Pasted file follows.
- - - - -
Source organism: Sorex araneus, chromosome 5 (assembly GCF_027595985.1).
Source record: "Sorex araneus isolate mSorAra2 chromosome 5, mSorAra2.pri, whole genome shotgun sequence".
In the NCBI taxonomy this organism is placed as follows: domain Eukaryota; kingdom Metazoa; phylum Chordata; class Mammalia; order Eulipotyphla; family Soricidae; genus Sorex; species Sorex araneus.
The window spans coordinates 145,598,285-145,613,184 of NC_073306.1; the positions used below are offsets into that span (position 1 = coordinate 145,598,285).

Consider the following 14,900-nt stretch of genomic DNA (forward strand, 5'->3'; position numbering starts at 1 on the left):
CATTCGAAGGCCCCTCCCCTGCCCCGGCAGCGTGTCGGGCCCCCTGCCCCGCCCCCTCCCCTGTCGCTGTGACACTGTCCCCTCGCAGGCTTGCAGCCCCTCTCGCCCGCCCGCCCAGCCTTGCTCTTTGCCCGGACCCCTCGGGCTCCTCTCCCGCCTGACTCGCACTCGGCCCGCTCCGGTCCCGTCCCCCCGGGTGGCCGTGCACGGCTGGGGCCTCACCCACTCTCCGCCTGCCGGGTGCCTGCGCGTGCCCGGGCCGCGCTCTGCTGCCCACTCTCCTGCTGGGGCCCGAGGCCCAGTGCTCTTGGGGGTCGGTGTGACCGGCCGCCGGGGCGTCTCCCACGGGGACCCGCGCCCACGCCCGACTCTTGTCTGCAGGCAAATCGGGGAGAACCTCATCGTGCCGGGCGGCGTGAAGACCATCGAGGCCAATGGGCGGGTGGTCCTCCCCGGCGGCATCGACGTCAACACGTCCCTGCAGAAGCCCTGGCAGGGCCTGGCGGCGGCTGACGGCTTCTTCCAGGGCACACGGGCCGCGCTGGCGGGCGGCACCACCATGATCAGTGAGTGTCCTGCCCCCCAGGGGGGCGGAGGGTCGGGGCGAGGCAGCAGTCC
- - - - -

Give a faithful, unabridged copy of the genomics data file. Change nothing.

Source organism: Sorex araneus, chromosome 5 (assembly GCF_027595985.1).
Source record: "Sorex araneus isolate mSorAra2 chromosome 5, mSorAra2.pri, whole genome shotgun sequence".
In the NCBI taxonomy this organism is placed as follows: domain Eukaryota; kingdom Metazoa; phylum Chordata; class Mammalia; order Eulipotyphla; family Soricidae; genus Sorex; species Sorex araneus.
The window spans coordinates 145,598,285-145,613,184 of NC_073306.1; the positions used below are offsets into that span (position 1 = coordinate 145,598,285).

Consider the following 14,900-nt stretch of genomic DNA (forward strand, 5'->3'; position numbering starts at 1 on the left):
CATTCGAAGGCCCCTCCCCTGCCCCGGCAGCGTGTCGGGCCCCCTGCCCCGCCCCCTCCCCTGTCGCTGTGACACTGTCCCCTCGCAGGCTTGCAGCCCCTCTCGCCCGCCCGCCCAGCCTTGCTCTTTGCCCGGACCCCTCGGGCTCCTCTCCCGCCTGACTCGCACTCGGCCCGCTCCGGTCCCGTCCCCCCGGGTGGCCGTGCACGGCTGGGGCCTCACCCACTCTCCGCCTGCCGGGTGCCTGCGCGTGCCCGGGCCGCGCTCTGCTGCCCACTCTCCTGCTGGGGCCCGAGGCCCAGTGCTCTTGGGGGTCGGTGTGACCGGCCGCCGGGGCGTCTCCCACGGGGACCCGCGCCCACGCCCGACTCTTGTCTGCAGGCAAATCGGGGAGAACCTCATCGTGCCGGGCGGCGTGAAGACCATCGAGGCCAATGGGCGGGTGGTCCTCCCCGGCGGCATCGACGTCAACACGTCCCTGCAGAAGCCCTGGCAGGGCCTGGCGGCGGCTGACGGCTTCTTCCAGGGCACACGGGCCGCGCTGGCGGGCGGCACCACCATGATCAGTGAGTGTCCTGCCCCCCAGGGGGGCGGAGGGTCGGGGCGAGGCAGCAGTCC